Mark Russinovich couldn't understand how the rootkit had sneaked onto his system. An expert on the internals of the Windows operating system, he was careful when it came to computer security and generally had a pretty good idea of what was running on his PC at any given time. And yet the security tool he was using to check his PC was pretty clear: It had found the "rootkit" cloaking software typically used by virus and spyware writers.
After a bit of detective work, Russinovich eventually tracked down the source: a Sony BMG Music Entertainment CD entitled "Get Right with the Man," performed by country music duo Donnie and Johnny Van Zant.
It turns out that Sony is using techniques normally only seen in spyware and computer viruses in order to restrict the unauthorized copying of some of its music CDs. Sony's software, licensed by Sony from a Banbury, U.K., company called First 4 Internet Ltd., has become the basis of a dispute that once again pits computer advocates against an entertainment company experimenting with new ways to prevent unauthorized copying of its products.
Sony has been using First 4's XCP (Extended Copy Protection) software since early 2005 as a copy protection mechanism for some of its music CDs, according to Sony spokesman John McKay. He could not say how many of Sony's CDs currently use the XCP software, but he said it is one of two digital rights management products used by the company. The other is SunnComm Inc.'s MediaMax software, he said.
The XCP software prevents users from making more than three backup copies of any CD, and Sony puts an XCP notification on the back of CDs that use the mechanism, according to Mathew Gilliat-Smith, First 4's chief executive officer.
Although the Van Zant CD software came with an end user license agreement (EULA) informing him that he would be installing software that would reside on his PC until removed, Russinovich, who works as chief software architect with systems software company Winternals Software LP, said he never expected to be installing a product that would then prove to be virtually undetectable and extremely difficult to remove.
Sony's McKay believes that the disclosures in the license agreement are adequate. "I think the EULA's pretty clear about what it is," he said. "The reason why consumers have really high acceptance levels of these content-protected disks is because they have the functionality that people want."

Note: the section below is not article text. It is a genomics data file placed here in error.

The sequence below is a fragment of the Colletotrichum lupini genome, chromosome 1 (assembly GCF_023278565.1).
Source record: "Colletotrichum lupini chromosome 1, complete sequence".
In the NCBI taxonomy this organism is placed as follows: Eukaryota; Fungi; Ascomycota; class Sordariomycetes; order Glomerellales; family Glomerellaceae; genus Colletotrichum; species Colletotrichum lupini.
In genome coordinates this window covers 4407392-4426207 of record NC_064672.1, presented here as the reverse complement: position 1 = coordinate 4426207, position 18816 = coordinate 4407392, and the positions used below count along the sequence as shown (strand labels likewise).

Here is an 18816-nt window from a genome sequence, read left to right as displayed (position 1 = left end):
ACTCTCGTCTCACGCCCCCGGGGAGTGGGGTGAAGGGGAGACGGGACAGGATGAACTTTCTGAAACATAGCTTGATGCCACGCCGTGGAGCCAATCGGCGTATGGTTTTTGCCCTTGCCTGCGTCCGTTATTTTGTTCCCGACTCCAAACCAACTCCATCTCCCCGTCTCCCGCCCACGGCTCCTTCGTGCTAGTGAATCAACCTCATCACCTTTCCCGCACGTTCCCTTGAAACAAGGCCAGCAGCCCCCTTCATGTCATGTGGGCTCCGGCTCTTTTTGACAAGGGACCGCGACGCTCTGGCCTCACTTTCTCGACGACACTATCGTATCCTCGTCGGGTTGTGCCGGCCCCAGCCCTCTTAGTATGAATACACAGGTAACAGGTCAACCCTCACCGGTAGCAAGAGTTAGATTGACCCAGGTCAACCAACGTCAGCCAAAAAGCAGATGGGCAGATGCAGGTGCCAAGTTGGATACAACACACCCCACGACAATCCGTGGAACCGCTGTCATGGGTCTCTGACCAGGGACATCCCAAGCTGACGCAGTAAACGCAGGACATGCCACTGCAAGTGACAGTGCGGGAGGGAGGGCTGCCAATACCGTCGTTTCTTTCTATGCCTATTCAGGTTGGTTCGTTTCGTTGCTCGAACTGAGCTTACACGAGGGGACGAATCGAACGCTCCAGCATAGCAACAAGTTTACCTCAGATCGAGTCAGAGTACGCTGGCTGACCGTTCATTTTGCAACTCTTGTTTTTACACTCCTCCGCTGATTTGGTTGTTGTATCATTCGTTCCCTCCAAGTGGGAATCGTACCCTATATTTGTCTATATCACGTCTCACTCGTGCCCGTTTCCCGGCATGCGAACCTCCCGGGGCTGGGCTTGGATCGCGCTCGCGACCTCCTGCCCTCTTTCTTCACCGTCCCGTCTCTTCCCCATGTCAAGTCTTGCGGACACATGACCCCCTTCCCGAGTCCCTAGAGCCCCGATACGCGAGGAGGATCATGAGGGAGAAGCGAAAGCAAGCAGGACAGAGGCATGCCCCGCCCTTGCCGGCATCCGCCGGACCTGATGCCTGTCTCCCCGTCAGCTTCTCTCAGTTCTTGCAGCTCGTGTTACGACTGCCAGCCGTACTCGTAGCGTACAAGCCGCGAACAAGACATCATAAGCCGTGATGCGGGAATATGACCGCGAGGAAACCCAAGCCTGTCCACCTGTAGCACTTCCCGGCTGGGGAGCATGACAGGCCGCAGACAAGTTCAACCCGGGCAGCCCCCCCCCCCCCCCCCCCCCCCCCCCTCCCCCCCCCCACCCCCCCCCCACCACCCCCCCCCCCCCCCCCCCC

The First 4 software does nothing malicious and can be uninstalled, should the user want to remove it, McKay said.
That uninstall process is not exactly straightforward, however, and cannot be done through the Windows "Add or Remove Programs" utility in the Windows control panel. When asked for instructions on how to uninstall the software, McKay directed the IDG News Service to a section of the Sonybmg.com Web site where users could ask Sony customer support for uninstall directions.
That Web page can be found here: http://cp.sonybmg.com/xcp/english/faq.html#uninstall
Although many computer users may not care much about the finer points of EULAs, people like Russinovich say Sony's software calls a more important issue into question: Who gets to have control over your computer?
"When something like this installs and doesn't advertize itself, you've lost control of your own computer," he said. "And the EULA description that they've presented doesn't let you make an educated decision about whether you'd want this installed or not."
Ironically, the invasiveness of the XCP software punishes users who pay for their music, said Fred von Lohmann, staff attorney with the Electronic Frontier Foundation, a digital rights advocacy organization based in San Francisco. "They are installing software in a way that makes it very difficult for you to know what was installed and makes it very difficult to uninstall it. And, worst of all, the software is not very well written," he said. "I think most computer users will find that to be very outrageous."
Lawyers might also be interested in the software, von Lohmann said. The EFF attorney said a lawsuit was conceivable. "Sony is using a piece of your computer in a way that you didn't expect or authorize," he said. "Depending on how clearly this was disclosed, some consumers may be able to make an argument that this is actually an unauthorized intrusion," he said. "It's not beyond the realm of possibility that Sony BMG could be liable for this."
In 2001 the other provider of Sony copy protection software, SunnComm, was involved in a lawsuit that alleged that the company's software, which was then being used by Music City Records Inc., did not adequately notify consumers of its capabilities.
In the long term, Sony appears to be moving away from the techniques that have incensed Russinovich.
First 4's Mathew Gilliat-Smith said his company has spent the last month developing a new version of the XCP software that does not use the controversial rootkit techniques. "We won't use the same methodology that makes the software hidden in the way that people are concerned about," he said.
Neither Gilliat-Smith nor Sony's McKay could say when this new software would being appearing in Sony's products or how many existing titles were shipping with the XCP software.
"This is a legitimate technology that we've been charged to produce," Gilliat-Smith said. "People who aren't comfortable with the technology can apply to have the software removed."